alexa Accuracy of the clinical diagnosis of chalazion.
Ophthalmology

Ophthalmology

Journal of Clinical & Experimental Ophthalmology

Author(s): Ozdal PC, Codre F, Callejo S, Caissie AL, Burnier MN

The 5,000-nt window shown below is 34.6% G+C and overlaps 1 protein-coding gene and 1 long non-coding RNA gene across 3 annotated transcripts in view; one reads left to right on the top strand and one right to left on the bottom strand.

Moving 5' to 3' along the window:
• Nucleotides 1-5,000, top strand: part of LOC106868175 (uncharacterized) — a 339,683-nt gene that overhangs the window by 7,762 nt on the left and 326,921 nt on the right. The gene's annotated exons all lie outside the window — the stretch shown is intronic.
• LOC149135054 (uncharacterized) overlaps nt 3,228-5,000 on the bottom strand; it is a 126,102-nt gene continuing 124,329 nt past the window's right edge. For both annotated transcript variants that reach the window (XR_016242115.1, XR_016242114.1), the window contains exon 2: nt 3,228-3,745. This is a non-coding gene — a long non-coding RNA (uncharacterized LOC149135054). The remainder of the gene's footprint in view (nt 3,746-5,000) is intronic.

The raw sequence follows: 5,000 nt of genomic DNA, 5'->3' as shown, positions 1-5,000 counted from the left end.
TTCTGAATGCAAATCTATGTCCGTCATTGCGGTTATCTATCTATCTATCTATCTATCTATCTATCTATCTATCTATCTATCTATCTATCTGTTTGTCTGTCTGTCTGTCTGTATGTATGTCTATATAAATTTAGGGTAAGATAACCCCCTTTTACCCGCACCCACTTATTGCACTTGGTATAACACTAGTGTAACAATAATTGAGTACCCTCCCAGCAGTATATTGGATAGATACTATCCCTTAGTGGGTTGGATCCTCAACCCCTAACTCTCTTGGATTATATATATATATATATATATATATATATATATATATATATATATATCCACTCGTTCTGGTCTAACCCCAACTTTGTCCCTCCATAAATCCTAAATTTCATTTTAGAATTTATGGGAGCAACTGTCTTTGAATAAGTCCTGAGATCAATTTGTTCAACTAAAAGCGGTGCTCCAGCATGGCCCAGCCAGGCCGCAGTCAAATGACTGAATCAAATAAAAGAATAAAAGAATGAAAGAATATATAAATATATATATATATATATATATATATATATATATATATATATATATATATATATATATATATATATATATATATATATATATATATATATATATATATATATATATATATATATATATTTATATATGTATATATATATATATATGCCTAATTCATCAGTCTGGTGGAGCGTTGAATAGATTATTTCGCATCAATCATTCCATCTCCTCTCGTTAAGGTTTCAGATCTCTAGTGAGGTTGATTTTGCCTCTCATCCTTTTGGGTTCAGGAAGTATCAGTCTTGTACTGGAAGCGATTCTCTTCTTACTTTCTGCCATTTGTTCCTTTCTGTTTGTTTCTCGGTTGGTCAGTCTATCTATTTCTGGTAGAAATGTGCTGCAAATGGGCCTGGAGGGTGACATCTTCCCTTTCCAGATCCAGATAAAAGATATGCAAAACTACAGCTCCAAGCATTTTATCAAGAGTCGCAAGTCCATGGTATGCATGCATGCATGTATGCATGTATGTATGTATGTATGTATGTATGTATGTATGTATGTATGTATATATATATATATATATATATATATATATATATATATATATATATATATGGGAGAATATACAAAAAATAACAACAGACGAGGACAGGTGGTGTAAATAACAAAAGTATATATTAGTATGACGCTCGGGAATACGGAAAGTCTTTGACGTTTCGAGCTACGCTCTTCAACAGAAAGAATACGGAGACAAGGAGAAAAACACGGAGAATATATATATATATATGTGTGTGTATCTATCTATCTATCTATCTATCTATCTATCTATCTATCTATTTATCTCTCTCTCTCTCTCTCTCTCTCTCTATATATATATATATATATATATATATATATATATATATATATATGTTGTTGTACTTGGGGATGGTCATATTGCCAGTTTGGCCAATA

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Abstract PURPOSE: A chalazion, localized lipogranulomatous inflammation of the eyelid, may simulate various eyelid lesions. This study was conducted to determine the accuracy of the clinical diagnosis of chalazion and demonstrate the importance of histopathological confirmation of the diagnosis. METHODS: Histopathological diagnoses of 1060 cases with the clinical diagnosis of chalazion, submitted to the Henry C Witelson Ophthalmic Pathology Laboratory and Registry between September 1993 and December 2001, were retrospectively evaluated. Discrepancies between clinical and histopathological diagnoses were classified. RESULTS: A total of 1033 (97.4\%) of the 1060 cases were clinically diagnosed as primary and the remaining 27 (2.6\%) as recurrent chalazions. Agreement was noted between clinical and histopathological diagnoses in 992 (93.6\%) cases. Of the 68 (6.4\%) clinically misdiagnosed cases, 15 (1.4\%) were found to be malignant, two (0.2\%) premalignant, and 51 (4.8\%) benign conditions. Sebaceous cell carcinoma was the most commonly missed malignancy (12 cases, 1.1\%) followed by basal cell carcinoma (three cases, 0.3\%). Premalignant lesions, which masqueraded as chalazion, were chronic inflammation with cellular atypia and mitotic figures (two cases, 0.2\%). Of these 17 cases with premalignant and malignant histopathologies, only six (35.3\%) had a clinical diagnosis of recurrent chalazion, whereas the others (64.7\%) were primary cases. Of the various benign conditions that were misdiagnosed as chalazion, different types of chronic inflammation (24 cases, 2.2\%) were the most frequent. CONCLUSIONS: A number of different benign, premalignant, and malignant conditions may clinically masquerade as a chalazion. Delayed diagnosis and treatment of sebaceous cell carcinoma, which is the most frequently missed malignancy, may be life threatening for the patient. Therefore, all chalazion specimens, primary or recurrent, should be submitted for histopathological examination. This article was published in Eye (Lond) and referenced in Journal of Clinical & Experimental Ophthalmology

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